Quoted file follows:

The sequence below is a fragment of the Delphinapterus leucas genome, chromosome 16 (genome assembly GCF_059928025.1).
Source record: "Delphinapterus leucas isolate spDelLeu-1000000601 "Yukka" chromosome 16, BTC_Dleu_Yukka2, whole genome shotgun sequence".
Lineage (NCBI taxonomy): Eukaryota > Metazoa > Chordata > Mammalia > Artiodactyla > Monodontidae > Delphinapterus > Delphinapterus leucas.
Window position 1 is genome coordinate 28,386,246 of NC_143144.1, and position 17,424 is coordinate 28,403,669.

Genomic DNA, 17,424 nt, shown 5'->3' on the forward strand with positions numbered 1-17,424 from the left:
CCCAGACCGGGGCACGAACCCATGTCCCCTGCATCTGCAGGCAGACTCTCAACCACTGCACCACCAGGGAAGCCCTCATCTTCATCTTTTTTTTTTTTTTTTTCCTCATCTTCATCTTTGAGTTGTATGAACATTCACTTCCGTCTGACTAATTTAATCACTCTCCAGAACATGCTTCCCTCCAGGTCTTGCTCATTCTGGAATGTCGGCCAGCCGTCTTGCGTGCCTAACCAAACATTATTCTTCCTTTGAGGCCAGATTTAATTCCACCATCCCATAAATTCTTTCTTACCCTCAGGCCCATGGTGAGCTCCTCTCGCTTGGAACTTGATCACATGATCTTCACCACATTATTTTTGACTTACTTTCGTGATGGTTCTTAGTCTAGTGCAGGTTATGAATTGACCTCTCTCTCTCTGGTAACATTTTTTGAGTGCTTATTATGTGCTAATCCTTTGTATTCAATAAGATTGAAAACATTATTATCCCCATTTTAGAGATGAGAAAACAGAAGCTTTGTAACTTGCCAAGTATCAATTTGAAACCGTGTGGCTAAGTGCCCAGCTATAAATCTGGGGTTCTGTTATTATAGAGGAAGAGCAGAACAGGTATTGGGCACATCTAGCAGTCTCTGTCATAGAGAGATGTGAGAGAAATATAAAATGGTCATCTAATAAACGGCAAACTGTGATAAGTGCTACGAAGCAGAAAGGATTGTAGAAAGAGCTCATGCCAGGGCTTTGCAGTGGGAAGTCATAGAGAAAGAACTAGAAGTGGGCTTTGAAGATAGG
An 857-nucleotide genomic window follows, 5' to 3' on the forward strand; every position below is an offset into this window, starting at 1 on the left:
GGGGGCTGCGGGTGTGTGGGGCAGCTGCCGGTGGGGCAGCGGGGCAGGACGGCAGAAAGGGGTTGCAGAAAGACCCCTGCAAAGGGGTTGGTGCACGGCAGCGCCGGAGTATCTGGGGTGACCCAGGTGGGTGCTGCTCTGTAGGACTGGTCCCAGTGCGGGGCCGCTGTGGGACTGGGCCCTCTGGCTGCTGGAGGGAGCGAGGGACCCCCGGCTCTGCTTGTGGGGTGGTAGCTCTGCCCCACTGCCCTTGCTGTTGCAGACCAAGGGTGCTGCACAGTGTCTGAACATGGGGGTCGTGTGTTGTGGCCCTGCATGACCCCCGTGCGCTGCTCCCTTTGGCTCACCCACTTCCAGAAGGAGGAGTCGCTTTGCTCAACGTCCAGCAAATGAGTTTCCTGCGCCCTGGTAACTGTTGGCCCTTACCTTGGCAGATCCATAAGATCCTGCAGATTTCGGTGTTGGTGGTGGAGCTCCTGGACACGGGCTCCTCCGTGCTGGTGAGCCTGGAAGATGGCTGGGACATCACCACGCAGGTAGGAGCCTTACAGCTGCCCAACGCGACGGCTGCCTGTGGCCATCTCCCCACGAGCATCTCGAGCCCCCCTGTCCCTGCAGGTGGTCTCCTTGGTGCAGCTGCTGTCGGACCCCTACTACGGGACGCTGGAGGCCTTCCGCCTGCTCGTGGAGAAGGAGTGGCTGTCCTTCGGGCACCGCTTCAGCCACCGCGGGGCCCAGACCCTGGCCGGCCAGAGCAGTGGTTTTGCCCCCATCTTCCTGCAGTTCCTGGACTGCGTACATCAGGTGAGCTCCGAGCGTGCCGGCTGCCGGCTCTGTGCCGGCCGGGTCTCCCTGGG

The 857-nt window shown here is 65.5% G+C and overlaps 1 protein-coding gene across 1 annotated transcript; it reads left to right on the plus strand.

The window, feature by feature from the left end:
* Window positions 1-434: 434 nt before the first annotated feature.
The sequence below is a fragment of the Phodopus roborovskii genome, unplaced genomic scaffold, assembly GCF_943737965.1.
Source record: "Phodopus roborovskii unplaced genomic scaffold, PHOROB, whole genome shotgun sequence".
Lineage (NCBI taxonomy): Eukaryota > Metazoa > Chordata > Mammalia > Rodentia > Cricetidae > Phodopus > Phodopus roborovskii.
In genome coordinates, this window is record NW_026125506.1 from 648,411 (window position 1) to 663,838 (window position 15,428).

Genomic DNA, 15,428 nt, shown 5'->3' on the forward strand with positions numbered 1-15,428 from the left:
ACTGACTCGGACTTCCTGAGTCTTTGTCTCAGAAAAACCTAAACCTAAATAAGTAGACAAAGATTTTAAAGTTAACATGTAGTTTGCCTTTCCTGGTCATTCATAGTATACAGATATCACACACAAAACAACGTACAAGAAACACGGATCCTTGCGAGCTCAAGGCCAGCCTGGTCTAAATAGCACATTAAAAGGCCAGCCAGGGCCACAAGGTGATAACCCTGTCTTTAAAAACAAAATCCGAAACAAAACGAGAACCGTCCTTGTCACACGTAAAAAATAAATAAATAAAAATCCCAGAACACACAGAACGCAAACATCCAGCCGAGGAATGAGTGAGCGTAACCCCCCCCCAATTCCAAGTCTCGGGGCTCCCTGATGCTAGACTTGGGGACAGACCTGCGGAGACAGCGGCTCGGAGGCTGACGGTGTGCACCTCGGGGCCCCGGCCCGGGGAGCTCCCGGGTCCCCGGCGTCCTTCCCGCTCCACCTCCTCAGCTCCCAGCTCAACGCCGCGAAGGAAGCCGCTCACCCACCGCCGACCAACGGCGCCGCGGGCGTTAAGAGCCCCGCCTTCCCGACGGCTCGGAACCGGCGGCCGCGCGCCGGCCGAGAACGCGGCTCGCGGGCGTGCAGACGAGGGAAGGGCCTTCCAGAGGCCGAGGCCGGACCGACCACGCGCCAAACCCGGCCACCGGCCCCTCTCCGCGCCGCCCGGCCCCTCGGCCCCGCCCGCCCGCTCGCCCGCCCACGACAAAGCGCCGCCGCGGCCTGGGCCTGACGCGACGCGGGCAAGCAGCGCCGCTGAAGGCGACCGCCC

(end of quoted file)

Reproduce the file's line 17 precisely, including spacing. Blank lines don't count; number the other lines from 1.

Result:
ACTGACTCGGACTTCCTGAGTCTTTGTCTCAGAAAAACCTAAACCTAAATAAGTAGACAAAGATTTTAAAGTTAACATGTAGTTTGCCTTTCCTGGTCATTCATAGTATACAGATATCACACACAAAACAACGTACAAGAAACACGGATCCTTGCGAGCTCAAGGCCAGCCTGGTCTAAATAGCACATTAAAAGGCCAGCCAGGGCCACAAGGTGATAACCCTGTCTTTAAAAACAAAATCCGAAACAAAACGAGAACCGTCCTTGTCACACGTAAAAAATAAATAAATAAAAATCCCAGAACACACAGAACGCAAACATCCAGCCGAGGAATGAGTGAGCGTAACCCCCCCCCAATTCCAAGTCTCGGGGCTCCCTGATGCTAGACTTGGGGACAGACCTGCGGAGACAGCGGCTCGGAGGCTGACGGTGTGCACCTCGGGGCCCCGGCCCGGGGAGCTCCCGGGTCCCCGGCGTCCTTCCCGCTCCACCTCCTCAGCTCCCAGCTCAACGCCGCGAAGGAAGCCGCTCACCCACCGCCGACCAACGGCGCCGCGGGCGTTAAGAGCCCCGCCTTCCCGACGGCTCGGAACCGGCGGCCGCGCGCCGGCCGAGAACGCGGCTCGCGGGCGTGCAGACGAGGGAAGGGCCTTCCAGAGGCCGAGGCCGGACCGACCACGCGCCAAACCCGGCCACCGGCCCCTCTCCGCGCCGCCCGGCCCCTCGGCCCCGCCCGCCCGCTCGCCCGCCCACGACAAAGCGCCGCCGCGGCCTGGGCCTGACGCGACGCGGGCAAGCAGCGCCGCTGAAGGCGACCGCCC